RevInt II: Reverse Interlinear Lines

(See also: RevInt I: Reverse Interlinear Resources)

You can profitably use a reverse interlinear by just reading it. I’ll look into some of the ways that Reverse Interlinears can be used in later posts, but first let’s just look at all the lines of information that are available in the two ESV reverse interlinears.

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Bible Word Study Report Part II: Report Header

A few days back, I blogged about the Bible Word Study report. There I talked about how to run the Bible Word Study report on the underlying Greek word from an English text. In that post, we started the process of running a Bible Word Study on the word translated “to fill up the measure of” in the ESV, ἀναπληρόω. For a refresher, here’s the text of 1Th 2.16 in the ESV English-Greek Reverse Interlinear New Testament:

The next posts in this series will walk through each of the major sections of the Bible Word Study report. Today we start with the Report header section. I know I said last time that we’d dig into KeyLinks, but there’s so much happening in just the report header that it merits its own discussion.

This is more than just an attractive header, it conveys a lot of information and leads to more information that you might not necessarily think to examine. Check out the image below to see the different parts of the header.

(Yes, we’ll get into the Properties and the other icons on the toolbar in later posts)

In the above image you can see five primary pieces that form the header. Some of this content is static, other content is dynamic. Portions of the header include:

  • Lexical Form
  • Pronunciation (optional, not installed on the machine I’m using for this post)
  • Gloss from Preferred KeyLink
  • Horizontal Ellipsis () indicating further glosses are available
  • Gloss Source
  • Lemma Density Chart, also known as a sparkline

I’ll discuss each of these in turn.

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RevInt I: Reverse Interlinear Resources

Some of my favorite new Logos Bible Software 3 (LBS3) resources are the new reverse interlinear Bibles (after Hebrew Syntax, of course) — and not just because I worked on them.

A reverse interlinear in LBS3 is many things: It’s a Bible version that shows the original language words behind the translation; it’s a Bible with stronger-than-Strong’s tagging; but most importantly, it’s a bridge from here to there, from a translation back to the original language text that lies beneath. Furthermore, it’s a bridge that anyone can cross.

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Bible Word Study Report Part I: Overview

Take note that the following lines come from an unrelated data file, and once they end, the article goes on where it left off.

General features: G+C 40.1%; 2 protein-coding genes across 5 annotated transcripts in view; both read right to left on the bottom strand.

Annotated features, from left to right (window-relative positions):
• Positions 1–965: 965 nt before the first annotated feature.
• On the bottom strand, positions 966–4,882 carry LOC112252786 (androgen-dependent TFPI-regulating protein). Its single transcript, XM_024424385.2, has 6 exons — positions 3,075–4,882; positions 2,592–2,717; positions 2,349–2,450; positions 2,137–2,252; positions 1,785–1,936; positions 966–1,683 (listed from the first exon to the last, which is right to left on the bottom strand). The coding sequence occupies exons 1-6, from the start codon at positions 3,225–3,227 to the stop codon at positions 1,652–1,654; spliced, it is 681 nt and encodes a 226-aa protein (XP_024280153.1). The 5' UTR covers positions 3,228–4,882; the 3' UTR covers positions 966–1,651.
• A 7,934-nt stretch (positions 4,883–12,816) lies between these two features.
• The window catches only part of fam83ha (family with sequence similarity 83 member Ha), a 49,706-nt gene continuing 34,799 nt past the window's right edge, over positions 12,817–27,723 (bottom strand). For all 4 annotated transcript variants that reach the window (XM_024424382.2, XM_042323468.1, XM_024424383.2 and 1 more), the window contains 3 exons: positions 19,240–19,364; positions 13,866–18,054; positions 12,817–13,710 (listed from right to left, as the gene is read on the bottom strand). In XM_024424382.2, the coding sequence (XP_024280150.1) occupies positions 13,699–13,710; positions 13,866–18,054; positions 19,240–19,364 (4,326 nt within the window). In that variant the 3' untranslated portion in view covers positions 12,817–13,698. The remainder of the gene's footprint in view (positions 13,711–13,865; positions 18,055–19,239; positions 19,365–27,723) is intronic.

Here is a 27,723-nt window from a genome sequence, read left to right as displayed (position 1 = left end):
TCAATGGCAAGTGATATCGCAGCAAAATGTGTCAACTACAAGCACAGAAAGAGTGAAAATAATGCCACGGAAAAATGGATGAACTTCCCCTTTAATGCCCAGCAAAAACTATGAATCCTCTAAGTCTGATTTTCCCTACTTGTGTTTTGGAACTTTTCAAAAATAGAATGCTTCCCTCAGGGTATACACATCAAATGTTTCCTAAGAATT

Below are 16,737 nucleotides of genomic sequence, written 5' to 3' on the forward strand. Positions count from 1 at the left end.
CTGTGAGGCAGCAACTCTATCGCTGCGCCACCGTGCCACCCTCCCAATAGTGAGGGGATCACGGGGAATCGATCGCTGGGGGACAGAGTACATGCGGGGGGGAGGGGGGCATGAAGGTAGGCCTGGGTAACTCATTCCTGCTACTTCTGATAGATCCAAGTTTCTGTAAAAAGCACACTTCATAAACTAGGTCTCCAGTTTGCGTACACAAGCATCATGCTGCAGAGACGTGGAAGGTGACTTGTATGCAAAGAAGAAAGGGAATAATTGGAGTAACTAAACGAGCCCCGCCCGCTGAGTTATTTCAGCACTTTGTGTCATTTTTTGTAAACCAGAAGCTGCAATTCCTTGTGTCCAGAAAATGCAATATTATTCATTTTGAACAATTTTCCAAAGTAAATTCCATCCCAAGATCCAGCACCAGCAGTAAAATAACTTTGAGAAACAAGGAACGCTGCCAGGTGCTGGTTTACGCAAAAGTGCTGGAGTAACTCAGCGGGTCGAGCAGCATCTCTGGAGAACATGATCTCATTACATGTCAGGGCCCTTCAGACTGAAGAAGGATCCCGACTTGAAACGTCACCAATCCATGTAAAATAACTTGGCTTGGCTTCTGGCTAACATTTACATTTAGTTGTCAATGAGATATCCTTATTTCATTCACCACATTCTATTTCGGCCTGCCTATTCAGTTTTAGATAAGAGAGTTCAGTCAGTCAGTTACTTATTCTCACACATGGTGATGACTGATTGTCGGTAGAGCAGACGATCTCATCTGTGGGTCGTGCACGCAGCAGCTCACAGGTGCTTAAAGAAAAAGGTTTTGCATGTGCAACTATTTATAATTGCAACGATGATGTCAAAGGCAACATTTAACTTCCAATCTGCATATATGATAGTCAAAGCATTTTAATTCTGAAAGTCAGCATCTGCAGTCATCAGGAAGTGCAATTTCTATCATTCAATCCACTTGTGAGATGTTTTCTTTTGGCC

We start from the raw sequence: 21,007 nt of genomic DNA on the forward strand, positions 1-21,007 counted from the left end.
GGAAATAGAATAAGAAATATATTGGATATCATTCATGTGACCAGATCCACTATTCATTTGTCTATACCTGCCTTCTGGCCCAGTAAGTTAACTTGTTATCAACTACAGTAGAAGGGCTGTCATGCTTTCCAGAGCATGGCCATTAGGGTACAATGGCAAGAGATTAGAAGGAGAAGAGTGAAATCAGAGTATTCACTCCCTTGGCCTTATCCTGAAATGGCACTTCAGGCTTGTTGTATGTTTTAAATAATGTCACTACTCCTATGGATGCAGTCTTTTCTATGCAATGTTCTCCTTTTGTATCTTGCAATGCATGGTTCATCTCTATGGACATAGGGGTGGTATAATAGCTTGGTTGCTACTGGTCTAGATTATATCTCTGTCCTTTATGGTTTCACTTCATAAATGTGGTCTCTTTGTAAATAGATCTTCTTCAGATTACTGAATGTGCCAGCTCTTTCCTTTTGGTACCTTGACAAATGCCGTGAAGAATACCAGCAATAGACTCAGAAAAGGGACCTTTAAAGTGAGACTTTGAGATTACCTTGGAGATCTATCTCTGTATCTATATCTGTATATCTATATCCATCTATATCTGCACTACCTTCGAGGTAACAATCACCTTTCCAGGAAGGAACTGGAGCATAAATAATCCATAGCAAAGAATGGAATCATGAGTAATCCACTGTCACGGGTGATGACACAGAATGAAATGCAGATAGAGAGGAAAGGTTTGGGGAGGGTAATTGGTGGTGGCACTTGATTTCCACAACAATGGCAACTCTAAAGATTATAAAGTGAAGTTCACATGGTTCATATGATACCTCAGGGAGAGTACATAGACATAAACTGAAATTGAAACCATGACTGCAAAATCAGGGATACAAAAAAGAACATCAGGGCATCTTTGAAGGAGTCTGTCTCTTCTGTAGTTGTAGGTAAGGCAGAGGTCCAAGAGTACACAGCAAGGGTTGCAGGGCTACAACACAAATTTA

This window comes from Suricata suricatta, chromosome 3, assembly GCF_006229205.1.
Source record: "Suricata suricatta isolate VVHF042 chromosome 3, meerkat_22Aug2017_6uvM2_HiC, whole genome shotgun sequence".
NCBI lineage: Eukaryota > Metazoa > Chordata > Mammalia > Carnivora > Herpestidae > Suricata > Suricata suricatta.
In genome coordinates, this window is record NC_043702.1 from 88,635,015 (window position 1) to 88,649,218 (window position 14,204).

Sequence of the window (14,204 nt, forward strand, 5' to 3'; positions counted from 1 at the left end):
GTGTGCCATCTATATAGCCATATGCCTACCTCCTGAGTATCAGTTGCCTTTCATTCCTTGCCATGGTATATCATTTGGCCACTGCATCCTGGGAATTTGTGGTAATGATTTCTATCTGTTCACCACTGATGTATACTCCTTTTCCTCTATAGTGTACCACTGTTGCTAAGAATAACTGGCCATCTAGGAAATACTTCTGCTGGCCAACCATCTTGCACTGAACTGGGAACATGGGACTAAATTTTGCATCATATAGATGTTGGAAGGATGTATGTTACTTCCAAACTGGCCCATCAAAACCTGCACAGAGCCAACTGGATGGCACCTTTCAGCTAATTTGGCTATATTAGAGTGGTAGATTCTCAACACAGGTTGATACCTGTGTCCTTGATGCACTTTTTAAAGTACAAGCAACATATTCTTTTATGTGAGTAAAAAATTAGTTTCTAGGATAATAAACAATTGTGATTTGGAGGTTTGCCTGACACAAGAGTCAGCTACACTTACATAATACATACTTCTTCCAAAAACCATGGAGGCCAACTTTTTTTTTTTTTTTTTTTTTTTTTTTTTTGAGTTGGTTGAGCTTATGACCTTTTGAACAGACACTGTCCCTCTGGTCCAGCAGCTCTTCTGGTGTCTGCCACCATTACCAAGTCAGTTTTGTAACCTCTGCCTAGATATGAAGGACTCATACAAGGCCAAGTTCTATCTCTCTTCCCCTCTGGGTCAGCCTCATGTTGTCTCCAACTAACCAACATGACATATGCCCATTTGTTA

I’m in a home Bible study group that is studying First Thessalonians. So I was reading it the other morning, working through the second half of chapter 2. I stumbled across the following. Note the italicised phrase:

14 For you, brothers, became imitators of the churches of God in Christ Jesus that are in Judea. For you suffered the same things from your own countrymen as they did from the Jews, 15 who killed both the Lord Jesus and the prophets, and drove us out, and displease God and oppose all mankind 16 by hindering us from speaking to the Gentiles that they might be saved—so as always to fill up the measure of their sins. But God’s wrath has come upon them at last! (1Th 2.14-16, ESV)

The phrase “so as to always fill up the measure of their sins” didn’t make much sense to me. I can figure out what it might mean based on contextual clues in the ESV, but it still seems weird. So I thought I’d use Logos Bible Software 3 and the The ESV English-Greek Reverse Interlinear New Testament to get from the English to the Greek, and then the Bible Word Study report to understand more about the contexts in which the underlying Greek appears in the New Testament. This series of posts will hopefully help in illustrating some of these features.
First we’ll look into how to run the Bible Word Study report from the Greek if our starting point is an English text.

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Day Eleven: Technical Difficulties

Day Eleven saw the Pritchett family off to the Richard Nixon Library and Birthplace for another attempt at some education. Despite protests beforehand, the kids paid attention and learned a bit about the presidency and American politics. And we got to see the bulletproof presidential limo.

In the evening we headed over to Faith Community Church, where we found a pretty impressive technical setup with multiple projection screens. The only problem was that my laptop couldn’t “see” the projector over the extra long video cable. It would not switch into projection mode because it did not see the projector. After a bunch of messing around with the help of Faith Community’s great tech team, we discovered that we could go into projection mode using a short cable and my backup projector and then swap the longer cable in without leaving the mode. It all worked just in time.

Tonight is my last presentation before flying home from San Diego tomorrow. Landon Norton, one of our Ministry Relations reps, will be flying in with his family to take the RV on the next leg of its journey around America.

I have really enjoyed being on the road with my family, and it has been fantastic meeting so many people at the evening events. If you are anywhere near San Juan Capistrano, California, I hope you’ll come out and join us tonight at Ocean Hills Church.

Day Nine: Cars